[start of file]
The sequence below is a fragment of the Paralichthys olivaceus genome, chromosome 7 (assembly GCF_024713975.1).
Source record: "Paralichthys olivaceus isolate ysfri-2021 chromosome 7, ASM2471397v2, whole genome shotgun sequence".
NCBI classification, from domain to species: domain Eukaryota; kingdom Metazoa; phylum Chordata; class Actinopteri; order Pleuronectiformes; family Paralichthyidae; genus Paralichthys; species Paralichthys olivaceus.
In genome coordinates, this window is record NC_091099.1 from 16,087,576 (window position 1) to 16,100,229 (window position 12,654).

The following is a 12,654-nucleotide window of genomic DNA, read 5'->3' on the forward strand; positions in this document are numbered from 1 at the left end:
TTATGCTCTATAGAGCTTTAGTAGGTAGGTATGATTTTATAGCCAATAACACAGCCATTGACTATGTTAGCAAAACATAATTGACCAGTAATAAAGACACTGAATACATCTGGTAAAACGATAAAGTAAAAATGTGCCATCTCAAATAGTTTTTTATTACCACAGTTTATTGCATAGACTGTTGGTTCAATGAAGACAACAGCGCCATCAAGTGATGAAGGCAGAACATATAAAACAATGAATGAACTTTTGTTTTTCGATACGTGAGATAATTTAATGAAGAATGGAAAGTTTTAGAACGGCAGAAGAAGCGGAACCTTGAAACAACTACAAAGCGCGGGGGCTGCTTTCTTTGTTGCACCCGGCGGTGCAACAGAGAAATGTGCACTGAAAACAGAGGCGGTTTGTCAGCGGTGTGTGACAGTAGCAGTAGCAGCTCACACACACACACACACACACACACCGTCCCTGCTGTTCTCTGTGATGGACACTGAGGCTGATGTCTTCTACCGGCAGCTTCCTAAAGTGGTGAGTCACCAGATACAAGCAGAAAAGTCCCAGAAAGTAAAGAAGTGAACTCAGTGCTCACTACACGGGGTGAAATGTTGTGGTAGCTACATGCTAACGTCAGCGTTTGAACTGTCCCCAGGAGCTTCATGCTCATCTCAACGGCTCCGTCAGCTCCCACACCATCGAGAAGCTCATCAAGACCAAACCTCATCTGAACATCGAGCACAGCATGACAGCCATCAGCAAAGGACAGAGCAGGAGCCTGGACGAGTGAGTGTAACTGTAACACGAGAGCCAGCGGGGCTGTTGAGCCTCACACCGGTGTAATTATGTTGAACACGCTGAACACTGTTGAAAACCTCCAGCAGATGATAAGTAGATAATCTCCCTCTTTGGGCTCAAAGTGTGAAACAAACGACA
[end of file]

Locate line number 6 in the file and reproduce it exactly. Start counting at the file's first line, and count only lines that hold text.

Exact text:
TTATGCTCTATAGAGCTTTAGTAGGTAGGTATGATTTTATAGCCAATAACACAGCCATTGACTATGTTAGCAAAACATAATTGACCAGTAATAAAGACACTGAATACATCTGGTAAAACGATAAAGTAAAAATGTGCCATCTCAAATAGTTTTTTATTACCACAGTTTATTGCATAGACTGTTGGTTCAATGAAGACAACAGCGCCATCAAGTGATGAAGGCAGAACATATAAAACAATGAATGAACTTTTGTTTTTCGATACGTGAGATAATTTAATGAAGAATGGAAAGTTTTAGAACGGCAGAAGAAGCGGAACCTTGAAACAACTACAAAGCGCGGGGGCTGCTTTCTTTGTTGCACCCGGCGGTGCAACAGAGAAATGTGCACTGAAAACAGAGGCGGTTTGTCAGCGGTGTGTGACAGTAGCAGTAGCAGCTCACACACACACACACACACACACACCGTCCCTGCTGTTCTCTGTGATGGACACTGAGGCTGATGTCTTCTACCGGCAGCTTCCTAAAGTGGTGAGTCACCAGATACAAGCAGAAAAGTCCCAGAAAGTAAAGAAGTGAACTCAGTGCTCACTACACGGGGTGAAATGTTGTGGTAGCTACATGCTAACGTCAGCGTTTGAACTGTCCCCAGGAGCTTCATGCTCATCTCAACGGCTCCGTCAGCTCCCACACCATCGAGAAGCTCATCAAGACCAAACCTCATCTGAACATCGAGCACAGCATGACAGCCATCAGCAAAGGACAGAGCAGGAGCCTGGACGAGTGAGTGTAACTGTAACACGAGAGCCAGCGGGGCTGTTGAGCCTCACACCGGTGTAATTATGTTGAACACGCTGAACACTGTTGAAAACCTCCAGCAGATGATAAGTAGATAATCTCCCTCTTTGGGCTCAAAGTGTGAAACAAACGACA